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Zimbabwe: Arrest of MDC Parliamentarians Highlights Fragile ‘Unity’

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Zimbabwe: Arrest of MDC Parliamentarians Highlights Fragile ‘Unity’

Posted by Rebecca Brocato on August 20, 2009

In Zimbabwe political unity suffered another blow yesterday when Zimbabwean police officials arrested 10 parliamentarians who are members of Prime Minister Morgan Tsvangirai’s Movement of Democratic Change. The officials were arrested while visiting a senior official within the finance ministry, which is a notoriously corrupt stronghold of Robert Mugabe’s ZANU-PF.

Reuters reported that those arrested were at the office attempting to investigate the current status of MP allowances as well as a vehicle loan scheme. Tafadzwa Mugabe, the lawyer for those detained told AFP that the officials were “detained for causing disturbances at the offices belonging to the permanent secretary at the ministry of finance.” The MPs were released but the charges against them remain.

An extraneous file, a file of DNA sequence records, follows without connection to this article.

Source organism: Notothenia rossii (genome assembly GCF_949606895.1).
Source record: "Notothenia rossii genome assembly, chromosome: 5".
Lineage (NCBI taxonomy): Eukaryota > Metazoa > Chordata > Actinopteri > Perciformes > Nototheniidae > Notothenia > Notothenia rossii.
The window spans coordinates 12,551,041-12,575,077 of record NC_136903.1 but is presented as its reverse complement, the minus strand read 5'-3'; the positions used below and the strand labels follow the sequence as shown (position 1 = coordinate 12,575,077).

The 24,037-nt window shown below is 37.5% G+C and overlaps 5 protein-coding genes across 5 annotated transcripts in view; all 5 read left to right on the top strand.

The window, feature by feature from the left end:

While the details of the circumstances surrounding the arrests are unclear, the possible political motivations behind them seem hard to ignore. Throughout the summer, MDC politicians have been arrested without proper cause by police forces controlled by Robert Mugabe’s ZANU-PF party. Continued harassment of the MDC underscores the fragility of the political situation in Zimbabwe, where a tenuous unity government attempts to lurch forward with reforms in the midst of continued rampant corruption.

Writing for the New York Times, Celia Dugger noted that many MDC party members believe these arrests are connected to the country’s nascent constitutional process. Currently, the MDC has a small majority inside the Zimbabwean parliament and arrests of MDC parliamentarians have put that majority in jeopardy throughout the summer. The insinuation then, of course, is that ZANU-PF officials might be attempting to put themselves back in the majority as negotiations begin in parliament. This latest case illustrates in stark terms the difficulty of attempting to cultivate lasting change through a power sharing arrangement  in which so many intransigent and unpalatable characters still have jobs.